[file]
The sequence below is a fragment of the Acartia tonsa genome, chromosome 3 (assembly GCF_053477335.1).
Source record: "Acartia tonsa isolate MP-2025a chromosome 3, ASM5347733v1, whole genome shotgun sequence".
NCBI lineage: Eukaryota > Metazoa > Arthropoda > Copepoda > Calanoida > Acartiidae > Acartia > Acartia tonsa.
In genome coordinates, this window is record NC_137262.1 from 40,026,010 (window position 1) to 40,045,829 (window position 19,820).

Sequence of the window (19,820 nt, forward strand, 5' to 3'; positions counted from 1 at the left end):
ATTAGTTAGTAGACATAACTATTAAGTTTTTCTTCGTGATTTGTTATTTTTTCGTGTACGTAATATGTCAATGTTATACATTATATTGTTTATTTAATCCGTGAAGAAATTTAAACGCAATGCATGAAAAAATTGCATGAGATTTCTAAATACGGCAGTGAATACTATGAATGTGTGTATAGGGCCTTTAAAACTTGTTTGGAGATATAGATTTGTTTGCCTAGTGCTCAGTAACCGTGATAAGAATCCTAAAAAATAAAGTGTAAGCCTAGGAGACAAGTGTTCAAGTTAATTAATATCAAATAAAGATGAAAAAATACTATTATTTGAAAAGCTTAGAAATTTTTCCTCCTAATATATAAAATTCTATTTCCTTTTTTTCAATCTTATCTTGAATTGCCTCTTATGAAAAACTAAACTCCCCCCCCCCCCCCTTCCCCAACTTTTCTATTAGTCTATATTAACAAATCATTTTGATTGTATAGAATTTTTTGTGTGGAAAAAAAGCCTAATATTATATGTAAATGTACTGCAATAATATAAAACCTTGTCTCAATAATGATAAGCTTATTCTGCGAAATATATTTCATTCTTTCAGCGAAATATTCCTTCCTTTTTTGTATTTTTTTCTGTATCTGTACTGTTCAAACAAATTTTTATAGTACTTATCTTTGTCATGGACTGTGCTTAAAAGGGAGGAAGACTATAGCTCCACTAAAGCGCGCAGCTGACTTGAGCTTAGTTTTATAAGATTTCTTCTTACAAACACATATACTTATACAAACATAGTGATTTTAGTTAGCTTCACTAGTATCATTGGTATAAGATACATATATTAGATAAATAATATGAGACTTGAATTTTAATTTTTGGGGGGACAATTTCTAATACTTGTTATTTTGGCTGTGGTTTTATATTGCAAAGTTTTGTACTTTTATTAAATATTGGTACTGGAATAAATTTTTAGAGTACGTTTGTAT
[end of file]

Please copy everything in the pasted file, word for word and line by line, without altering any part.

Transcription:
The sequence below is a fragment of the Acartia tonsa genome, chromosome 3 (assembly GCF_053477335.1).
Source record: "Acartia tonsa isolate MP-2025a chromosome 3, ASM5347733v1, whole genome shotgun sequence".
NCBI lineage: Eukaryota > Metazoa > Arthropoda > Copepoda > Calanoida > Acartiidae > Acartia > Acartia tonsa.
In genome coordinates, this window is record NC_137262.1 from 40,026,010 (window position 1) to 40,045,829 (window position 19,820).

Sequence of the window (19,820 nt, forward strand, 5' to 3'; positions counted from 1 at the left end):
ATTAGTTAGTAGACATAACTATTAAGTTTTTCTTCGTGATTTGTTATTTTTTCGTGTACGTAATATGTCAATGTTATACATTATATTGTTTATTTAATCCGTGAAGAAATTTAAACGCAATGCATGAAAAAATTGCATGAGATTTCTAAATACGGCAGTGAATACTATGAATGTGTGTATAGGGCCTTTAAAACTTGTTTGGAGATATAGATTTGTTTGCCTAGTGCTCAGTAACCGTGATAAGAATCCTAAAAAATAAAGTGTAAGCCTAGGAGACAAGTGTTCAAGTTAATTAATATCAAATAAAGATGAAAAAATACTATTATTTGAAAAGCTTAGAAATTTTTCCTCCTAATATATAAAATTCTATTTCCTTTTTTTCAATCTTATCTTGAATTGCCTCTTATGAAAAACTAAACTCCCCCCCCCCCCCCTTCCCCAACTTTTCTATTAGTCTATATTAACAAATCATTTTGATTGTATAGAATTTTTTGTGTGGAAAAAAAGCCTAATATTATATGTAAATGTACTGCAATAATATAAAACCTTGTCTCAATAATGATAAGCTTATTCTGCGAAATATATTTCATTCTTTCAGCGAAATATTCCTTCCTTTTTTGTATTTTTTTCTGTATCTGTACTGTTCAAACAAATTTTTATAGTACTTATCTTTGTCATGGACTGTGCTTAAAAGGGAGGAAGACTATAGCTCCACTAAAGCGCGCAGCTGACTTGAGCTTAGTTTTATAAGATTTCTTCTTACAAACACATATACTTATACAAACATAGTGATTTTAGTTAGCTTCACTAGTATCATTGGTATAAGATACATATATTAGATAAATAATATGAGACTTGAATTTTAATTTTTGGGGGGACAATTTCTAATACTTGTTATTTTGGCTGTGGTTTTATATTGCAAAGTTTTGTACTTTTATTAAATATTGGTACTGGAATAAATTTTTAGAGTACGTTTGTAT